Growing Concerns about Overindebtedness in Mexico’s Microfinance Sector

> Posted by Pablo Antón Díaz, Research Manager, CFI


Scott Graham, Daniel Rozas, and Pablo Anton-Diaz at the “Preventing Overindebtedness in the Microfinance Sector in Mexico” panel, XV National Microfinance Summit, Mexico City, Mexico, November 2016

For the past decade, in part fueled by regulatory changes in the financial sector, there has been an explosion in the availability of credit to low-income individuals in Mexico. The Mexican microfinance sector has become increasingly concentrated and highly competitive. In 2015, the 10 largest microfinance institutions (MFIs) in the country represented 81 percent of the total market size, with more than 1,500 smaller MFIs sharing the remaining 19 percent.

Data from a study of loan applicants to FINCA Mexico suggests that the vast majority of new loan applicants in Mexico already have active loans and that somewhat less than half of these individuals are already in arrears at their time of application. The growing evidence on overindebtedness and credit bubbles in some regions of the country is an issue that, if left unattended, could trigger severe problems.

The increasingly crowded Mexican microfinance market reflects very deep penetration of a very narrow slice of the population (microentrepreneurs in the lowest two income quintiles) and mounting pressure on new players that need to reach a healthy portfolio size in order to achieve long-term sustainability. To their credit, MFIs have made great efforts to overcome traditional geographical barriers, and the current reach of the microfinance industry covers more than 90 percent of the 2,500 municipalities in the country. Because of the type of customers being sought out by new players, and the already high concentration of competitors in densely populated areas, recent growth in the sector has primarily focused 0n rural areas with low Human Development Index scores. It is therefore not a coincidence that of the five Mexican states with the highest rural populations, four have the highest number of operating MFIs in the country (Chiapas, Veracruz, Estado de México and Oaxaca). Three of these states also have the lowest Human Development Index scores in Mexico (Oaxaca, Veracruz and Chiapas).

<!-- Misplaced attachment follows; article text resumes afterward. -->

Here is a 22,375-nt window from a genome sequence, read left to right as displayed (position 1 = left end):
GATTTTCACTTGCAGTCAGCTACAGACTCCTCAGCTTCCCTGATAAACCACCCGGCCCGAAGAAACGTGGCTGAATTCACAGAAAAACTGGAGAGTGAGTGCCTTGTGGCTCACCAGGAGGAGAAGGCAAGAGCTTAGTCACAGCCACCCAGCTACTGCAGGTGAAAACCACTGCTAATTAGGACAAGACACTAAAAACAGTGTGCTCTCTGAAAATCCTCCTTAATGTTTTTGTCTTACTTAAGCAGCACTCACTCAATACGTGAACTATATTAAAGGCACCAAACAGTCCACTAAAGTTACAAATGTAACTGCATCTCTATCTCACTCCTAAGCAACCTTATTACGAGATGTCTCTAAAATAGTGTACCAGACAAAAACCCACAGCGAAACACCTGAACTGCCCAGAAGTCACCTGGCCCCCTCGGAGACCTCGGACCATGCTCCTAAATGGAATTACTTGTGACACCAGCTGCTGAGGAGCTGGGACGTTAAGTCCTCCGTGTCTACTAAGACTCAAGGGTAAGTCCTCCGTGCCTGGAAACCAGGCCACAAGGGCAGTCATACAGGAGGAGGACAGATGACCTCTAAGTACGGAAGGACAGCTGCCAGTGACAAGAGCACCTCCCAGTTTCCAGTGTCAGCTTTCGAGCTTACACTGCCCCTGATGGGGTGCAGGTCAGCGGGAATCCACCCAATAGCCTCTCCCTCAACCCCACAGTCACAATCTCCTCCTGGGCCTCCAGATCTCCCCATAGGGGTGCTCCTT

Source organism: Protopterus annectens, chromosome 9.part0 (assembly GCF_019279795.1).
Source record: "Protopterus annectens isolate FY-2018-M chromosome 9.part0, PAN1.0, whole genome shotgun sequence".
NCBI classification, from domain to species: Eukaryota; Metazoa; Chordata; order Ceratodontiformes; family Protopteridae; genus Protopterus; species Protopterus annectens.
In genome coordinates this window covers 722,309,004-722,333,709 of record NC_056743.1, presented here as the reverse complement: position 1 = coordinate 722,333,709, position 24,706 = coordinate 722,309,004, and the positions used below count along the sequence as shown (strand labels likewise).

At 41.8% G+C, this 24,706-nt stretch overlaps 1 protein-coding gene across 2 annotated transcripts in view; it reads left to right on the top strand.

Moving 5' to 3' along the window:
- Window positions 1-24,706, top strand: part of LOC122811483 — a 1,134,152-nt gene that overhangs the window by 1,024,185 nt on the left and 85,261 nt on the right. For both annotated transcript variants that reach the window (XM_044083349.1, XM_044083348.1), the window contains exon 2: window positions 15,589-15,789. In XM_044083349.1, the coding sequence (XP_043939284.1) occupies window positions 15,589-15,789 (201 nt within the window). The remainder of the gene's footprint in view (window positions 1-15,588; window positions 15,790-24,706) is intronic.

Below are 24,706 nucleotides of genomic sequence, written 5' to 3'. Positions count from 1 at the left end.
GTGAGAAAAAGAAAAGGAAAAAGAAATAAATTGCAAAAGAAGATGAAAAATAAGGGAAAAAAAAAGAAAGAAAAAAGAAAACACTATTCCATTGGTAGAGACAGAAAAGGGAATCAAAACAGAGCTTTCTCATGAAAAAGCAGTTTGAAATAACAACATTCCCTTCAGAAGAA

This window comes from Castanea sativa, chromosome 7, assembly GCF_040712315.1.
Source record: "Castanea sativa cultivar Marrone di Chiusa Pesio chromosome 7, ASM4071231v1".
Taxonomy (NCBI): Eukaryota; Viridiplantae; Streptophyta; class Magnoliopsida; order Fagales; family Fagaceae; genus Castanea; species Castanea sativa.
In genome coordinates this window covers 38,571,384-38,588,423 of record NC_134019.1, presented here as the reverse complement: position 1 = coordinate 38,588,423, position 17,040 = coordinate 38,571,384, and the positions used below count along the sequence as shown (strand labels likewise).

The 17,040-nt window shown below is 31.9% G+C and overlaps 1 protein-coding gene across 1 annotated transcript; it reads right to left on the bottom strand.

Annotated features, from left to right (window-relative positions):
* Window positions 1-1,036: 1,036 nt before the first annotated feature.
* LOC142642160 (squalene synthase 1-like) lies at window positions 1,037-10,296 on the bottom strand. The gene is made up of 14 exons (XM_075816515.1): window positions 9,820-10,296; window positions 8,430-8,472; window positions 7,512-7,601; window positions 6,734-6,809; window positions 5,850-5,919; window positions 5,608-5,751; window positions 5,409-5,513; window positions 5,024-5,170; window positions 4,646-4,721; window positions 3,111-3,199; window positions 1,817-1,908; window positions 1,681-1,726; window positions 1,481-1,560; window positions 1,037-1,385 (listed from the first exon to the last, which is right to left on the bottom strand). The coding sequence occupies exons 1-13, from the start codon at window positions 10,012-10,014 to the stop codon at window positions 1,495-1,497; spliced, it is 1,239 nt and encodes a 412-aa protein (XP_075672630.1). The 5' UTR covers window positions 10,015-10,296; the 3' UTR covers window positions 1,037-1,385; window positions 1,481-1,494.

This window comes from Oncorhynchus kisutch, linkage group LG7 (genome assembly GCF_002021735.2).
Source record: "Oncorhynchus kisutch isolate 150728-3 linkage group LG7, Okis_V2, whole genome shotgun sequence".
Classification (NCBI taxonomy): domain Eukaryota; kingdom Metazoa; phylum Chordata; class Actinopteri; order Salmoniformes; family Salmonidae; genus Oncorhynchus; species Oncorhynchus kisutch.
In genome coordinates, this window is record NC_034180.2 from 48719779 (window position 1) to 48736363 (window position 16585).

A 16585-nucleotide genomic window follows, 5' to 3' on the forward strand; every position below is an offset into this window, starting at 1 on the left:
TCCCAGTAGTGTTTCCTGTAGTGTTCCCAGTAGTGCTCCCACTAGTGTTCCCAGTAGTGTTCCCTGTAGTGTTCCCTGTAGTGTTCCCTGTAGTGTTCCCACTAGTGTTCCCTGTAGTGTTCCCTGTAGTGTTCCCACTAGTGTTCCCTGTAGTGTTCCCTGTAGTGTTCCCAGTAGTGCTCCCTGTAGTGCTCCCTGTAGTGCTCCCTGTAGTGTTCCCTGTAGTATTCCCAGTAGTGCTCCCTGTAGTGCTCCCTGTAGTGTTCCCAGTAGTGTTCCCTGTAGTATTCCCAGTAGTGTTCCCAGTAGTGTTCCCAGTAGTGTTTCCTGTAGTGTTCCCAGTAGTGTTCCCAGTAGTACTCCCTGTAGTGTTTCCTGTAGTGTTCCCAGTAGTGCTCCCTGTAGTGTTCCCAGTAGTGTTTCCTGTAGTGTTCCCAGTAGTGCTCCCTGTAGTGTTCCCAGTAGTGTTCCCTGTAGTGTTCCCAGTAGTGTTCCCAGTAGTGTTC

Indeed, the number and variety of lenders, along with the total volume of loans in the sector, have increased massively. It is safe to assume that most lenders are profiting under current conditions. What is less understandable is why so many lenders are willing to make loans with apparently little regard for the borrowers’ existing credit statuses. Institutions with proper credit discipline would theoretically avoid making risky loans for fear of write-offs and administration costs. But in Mexico, the current scenario – which includes, among other things, the highest interest rates in the microfinance world – allows some lenders to push the costs of reckless loans onto borrowers. Bad lending seems to be turning into good business in some states in Mexico – with customers paying the price.